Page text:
Body mass index and functional mobility outcome following early rehabilitation after a total knee replacement

A retrospective study in Taiwan

Chun De Liao, Yi Ching Huang, Li Fong Lin, Shih Wei Huang, Tsan Hon Liou

Research output: Contribution to journalArticle

11 Citations (Scopus)

Abstract

Objective Obesity is associated with an increased risk of osteoarthritis, and the incidence of obese patients requiring a total knee replacement (TKR) has increased in recent years. A high body mass index (BMI) may influence post-TKR rehabilitation outcomes. We investigated the effects of obesity on functional mobility outcomes following post-TKR rehabilitation in Asian patients whose BMIs were not as high as those reported in similar studies performed in non-Asian countries. Methods A total of 113 patients were categorized as normal weight (n=23), overweight (n=32), class I obese (n=31), or class II/III obese (n=27). Patients were retrospectively followed up for 6 months after undergoing TKR followed by 2 months of active rehabilitation. Outcome measures were recorded at baseline and at the 2-month and 6-month followup assessments and included the Western Ontario and McMaster Universities Osteoarthritis Index and the following tests: functional reach, single-leg stance, ten-meter walk, timed up and go, chair rise, and stair climbing. Results A 4 × 3 (group × time) repeated-measures analysis of variance showed significant improvement in all of the outcome measures for all of the BMI groups at the 2-month and 6-month followup assessments (P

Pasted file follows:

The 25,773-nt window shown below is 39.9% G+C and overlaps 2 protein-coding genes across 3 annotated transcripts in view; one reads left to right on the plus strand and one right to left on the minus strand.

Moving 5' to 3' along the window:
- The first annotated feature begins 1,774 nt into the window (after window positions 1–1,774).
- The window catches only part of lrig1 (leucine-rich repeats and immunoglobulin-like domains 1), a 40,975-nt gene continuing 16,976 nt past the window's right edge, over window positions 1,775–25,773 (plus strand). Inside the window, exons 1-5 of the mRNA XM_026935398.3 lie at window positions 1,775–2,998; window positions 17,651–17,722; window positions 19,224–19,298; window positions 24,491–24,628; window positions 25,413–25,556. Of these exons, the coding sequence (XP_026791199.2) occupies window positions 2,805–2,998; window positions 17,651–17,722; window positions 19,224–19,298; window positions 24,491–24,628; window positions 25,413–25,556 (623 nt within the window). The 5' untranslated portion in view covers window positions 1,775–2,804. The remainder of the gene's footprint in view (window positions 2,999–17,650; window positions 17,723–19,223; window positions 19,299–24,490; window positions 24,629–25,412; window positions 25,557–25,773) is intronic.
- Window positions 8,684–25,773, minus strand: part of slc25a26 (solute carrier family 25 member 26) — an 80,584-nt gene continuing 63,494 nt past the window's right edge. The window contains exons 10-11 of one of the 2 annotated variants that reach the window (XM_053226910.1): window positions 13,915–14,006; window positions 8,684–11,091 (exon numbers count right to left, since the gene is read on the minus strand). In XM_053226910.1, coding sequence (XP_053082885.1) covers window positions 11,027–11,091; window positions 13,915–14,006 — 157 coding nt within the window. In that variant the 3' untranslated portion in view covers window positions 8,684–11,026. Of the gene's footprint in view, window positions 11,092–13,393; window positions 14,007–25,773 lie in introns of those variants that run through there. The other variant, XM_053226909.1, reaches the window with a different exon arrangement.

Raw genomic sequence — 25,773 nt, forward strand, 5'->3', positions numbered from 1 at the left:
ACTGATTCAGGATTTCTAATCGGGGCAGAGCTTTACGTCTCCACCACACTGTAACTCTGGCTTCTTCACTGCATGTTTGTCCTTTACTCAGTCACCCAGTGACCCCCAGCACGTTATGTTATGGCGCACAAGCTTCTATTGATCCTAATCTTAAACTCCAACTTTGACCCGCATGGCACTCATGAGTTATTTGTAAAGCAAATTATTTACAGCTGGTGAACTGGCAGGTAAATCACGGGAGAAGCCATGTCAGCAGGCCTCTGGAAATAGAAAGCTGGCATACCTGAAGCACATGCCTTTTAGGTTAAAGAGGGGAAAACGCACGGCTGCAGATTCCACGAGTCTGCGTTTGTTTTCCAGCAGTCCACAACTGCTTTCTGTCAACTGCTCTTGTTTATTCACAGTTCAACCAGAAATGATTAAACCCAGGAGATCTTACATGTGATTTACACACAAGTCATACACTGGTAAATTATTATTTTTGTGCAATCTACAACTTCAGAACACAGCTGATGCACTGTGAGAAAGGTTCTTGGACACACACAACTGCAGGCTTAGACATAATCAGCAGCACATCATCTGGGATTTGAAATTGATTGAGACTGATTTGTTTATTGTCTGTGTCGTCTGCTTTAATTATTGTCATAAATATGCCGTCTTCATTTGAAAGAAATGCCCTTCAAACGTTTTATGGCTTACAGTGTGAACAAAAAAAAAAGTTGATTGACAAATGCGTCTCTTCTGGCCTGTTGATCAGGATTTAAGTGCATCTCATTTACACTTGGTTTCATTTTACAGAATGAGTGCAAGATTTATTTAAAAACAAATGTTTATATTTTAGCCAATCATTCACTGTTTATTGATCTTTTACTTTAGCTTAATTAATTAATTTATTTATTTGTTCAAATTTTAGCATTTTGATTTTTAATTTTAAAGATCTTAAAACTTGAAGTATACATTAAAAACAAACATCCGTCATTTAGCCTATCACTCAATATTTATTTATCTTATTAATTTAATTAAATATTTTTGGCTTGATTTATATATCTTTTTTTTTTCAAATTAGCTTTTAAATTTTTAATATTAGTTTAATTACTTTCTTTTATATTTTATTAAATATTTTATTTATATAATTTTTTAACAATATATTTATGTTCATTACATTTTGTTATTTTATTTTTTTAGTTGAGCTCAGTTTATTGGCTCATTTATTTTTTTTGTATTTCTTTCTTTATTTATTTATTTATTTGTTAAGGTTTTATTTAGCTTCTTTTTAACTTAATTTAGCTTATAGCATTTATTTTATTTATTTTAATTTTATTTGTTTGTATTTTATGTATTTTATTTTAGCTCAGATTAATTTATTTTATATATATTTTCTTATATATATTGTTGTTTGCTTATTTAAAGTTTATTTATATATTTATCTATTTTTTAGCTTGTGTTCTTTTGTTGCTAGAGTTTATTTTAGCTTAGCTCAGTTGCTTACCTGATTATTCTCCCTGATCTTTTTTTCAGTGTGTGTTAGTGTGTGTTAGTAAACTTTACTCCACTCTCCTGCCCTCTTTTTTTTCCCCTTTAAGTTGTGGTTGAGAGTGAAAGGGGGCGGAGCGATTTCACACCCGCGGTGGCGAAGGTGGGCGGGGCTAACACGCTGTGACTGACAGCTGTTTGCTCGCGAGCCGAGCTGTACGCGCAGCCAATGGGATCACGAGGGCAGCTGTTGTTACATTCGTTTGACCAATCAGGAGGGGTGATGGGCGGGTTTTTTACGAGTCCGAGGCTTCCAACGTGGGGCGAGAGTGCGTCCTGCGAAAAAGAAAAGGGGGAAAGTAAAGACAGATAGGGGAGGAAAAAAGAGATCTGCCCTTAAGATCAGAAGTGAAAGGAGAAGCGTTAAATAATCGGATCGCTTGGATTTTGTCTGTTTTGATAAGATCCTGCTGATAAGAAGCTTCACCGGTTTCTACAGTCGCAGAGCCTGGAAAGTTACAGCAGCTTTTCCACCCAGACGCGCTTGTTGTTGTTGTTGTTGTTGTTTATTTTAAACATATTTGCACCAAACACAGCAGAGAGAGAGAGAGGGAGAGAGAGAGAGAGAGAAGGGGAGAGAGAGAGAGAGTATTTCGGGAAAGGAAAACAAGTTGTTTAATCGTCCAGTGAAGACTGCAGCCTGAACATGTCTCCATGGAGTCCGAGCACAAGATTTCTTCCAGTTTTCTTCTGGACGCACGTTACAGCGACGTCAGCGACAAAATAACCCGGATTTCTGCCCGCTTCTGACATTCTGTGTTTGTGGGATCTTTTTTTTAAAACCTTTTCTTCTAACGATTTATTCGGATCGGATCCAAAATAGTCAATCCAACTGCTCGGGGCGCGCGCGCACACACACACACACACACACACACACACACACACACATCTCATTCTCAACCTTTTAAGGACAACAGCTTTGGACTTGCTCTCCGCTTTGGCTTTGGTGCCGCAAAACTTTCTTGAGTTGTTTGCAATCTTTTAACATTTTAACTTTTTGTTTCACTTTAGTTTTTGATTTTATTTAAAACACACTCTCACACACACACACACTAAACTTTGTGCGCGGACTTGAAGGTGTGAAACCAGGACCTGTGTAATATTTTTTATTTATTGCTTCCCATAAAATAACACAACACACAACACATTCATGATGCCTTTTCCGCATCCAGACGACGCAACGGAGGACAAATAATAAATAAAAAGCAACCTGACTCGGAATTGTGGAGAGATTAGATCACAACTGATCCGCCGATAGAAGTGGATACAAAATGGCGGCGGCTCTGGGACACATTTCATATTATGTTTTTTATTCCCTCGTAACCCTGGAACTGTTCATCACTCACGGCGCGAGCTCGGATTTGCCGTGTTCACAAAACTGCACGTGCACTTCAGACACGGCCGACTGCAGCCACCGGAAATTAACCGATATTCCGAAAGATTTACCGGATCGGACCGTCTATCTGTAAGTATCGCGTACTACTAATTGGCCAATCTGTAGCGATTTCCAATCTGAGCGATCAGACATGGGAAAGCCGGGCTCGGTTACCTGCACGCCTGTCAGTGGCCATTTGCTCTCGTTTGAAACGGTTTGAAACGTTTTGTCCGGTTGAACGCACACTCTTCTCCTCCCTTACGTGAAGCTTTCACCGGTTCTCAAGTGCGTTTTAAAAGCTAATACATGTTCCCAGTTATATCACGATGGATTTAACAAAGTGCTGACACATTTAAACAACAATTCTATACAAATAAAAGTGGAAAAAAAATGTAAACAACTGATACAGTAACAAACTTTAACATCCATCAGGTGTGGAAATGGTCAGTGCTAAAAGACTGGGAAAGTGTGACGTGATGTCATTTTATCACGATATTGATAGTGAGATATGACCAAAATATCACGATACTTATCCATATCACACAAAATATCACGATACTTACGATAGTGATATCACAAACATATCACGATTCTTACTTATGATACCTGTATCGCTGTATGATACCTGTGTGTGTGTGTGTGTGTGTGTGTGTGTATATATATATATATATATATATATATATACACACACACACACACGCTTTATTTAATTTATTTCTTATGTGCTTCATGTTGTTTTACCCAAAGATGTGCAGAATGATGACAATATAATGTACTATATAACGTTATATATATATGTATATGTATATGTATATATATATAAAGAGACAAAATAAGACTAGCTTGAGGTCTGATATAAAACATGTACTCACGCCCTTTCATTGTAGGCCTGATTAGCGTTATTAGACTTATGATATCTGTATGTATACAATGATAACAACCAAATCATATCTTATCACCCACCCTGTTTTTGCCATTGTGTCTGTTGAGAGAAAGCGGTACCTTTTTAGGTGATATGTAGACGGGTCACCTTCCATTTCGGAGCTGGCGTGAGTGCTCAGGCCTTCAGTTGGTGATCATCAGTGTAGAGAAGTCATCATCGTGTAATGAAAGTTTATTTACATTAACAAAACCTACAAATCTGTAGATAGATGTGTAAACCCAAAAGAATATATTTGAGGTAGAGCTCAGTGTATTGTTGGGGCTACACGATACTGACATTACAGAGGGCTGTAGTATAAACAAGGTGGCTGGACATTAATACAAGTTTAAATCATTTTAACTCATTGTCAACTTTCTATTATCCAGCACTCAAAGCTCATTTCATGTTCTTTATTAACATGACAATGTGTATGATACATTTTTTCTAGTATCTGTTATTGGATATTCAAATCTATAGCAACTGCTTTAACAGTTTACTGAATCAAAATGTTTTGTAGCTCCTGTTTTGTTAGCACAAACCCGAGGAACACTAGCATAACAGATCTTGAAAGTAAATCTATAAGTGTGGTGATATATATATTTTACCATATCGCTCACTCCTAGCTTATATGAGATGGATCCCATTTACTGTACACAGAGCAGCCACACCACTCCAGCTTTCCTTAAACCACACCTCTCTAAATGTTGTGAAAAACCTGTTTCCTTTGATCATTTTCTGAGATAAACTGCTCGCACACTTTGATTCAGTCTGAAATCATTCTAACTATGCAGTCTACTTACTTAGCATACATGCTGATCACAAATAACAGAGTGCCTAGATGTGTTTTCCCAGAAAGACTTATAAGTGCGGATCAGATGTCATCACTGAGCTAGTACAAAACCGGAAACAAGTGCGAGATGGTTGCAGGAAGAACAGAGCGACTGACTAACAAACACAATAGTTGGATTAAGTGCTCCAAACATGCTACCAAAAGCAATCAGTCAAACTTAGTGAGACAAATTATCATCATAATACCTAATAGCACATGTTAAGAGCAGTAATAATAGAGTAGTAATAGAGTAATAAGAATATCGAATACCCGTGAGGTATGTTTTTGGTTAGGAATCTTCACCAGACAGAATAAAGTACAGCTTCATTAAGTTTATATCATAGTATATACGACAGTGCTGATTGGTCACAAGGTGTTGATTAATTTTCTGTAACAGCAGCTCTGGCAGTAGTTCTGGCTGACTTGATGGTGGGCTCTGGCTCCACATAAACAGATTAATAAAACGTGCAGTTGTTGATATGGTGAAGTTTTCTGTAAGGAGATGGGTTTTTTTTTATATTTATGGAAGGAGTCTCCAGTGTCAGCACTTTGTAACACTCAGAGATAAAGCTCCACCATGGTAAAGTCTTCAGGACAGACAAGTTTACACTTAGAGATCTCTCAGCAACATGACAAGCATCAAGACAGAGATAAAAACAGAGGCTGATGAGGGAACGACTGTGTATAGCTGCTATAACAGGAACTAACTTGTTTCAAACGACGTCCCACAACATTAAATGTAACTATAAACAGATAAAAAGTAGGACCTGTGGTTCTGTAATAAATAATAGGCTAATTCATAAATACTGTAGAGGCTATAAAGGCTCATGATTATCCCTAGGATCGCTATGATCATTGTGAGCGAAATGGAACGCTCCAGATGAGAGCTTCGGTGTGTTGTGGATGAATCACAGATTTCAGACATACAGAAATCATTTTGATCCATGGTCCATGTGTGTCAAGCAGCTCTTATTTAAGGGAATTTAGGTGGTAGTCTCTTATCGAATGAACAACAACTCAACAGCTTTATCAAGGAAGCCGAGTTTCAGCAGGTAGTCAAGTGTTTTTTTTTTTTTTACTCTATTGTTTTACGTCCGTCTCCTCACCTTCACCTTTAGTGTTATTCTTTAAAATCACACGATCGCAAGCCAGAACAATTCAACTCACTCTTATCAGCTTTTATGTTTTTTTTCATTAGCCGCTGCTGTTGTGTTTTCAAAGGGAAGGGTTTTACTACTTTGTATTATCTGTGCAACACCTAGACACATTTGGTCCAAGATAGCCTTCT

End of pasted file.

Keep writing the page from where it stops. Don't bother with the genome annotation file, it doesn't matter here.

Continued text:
Original languageEnglish
Pages (from-to)799-808
Number of pages10
JournalArthritis Care and Research
Volume67
Issue number6
DOIs
Publication statusPublished - Jun 1 2015

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Knee Replacement Arthroplasties
Taiwan
Body Mass Index
Rehabilitation
Retrospective Studies
Osteoarthritis
Obesity
Outcome Assessment (Health Care)
Ontario
Leg
Analysis of Variance
Weights and Measures
Incidence

ASJC Scopus subject areas

  • Rheumatology
  • Medicine(all)

Cite this

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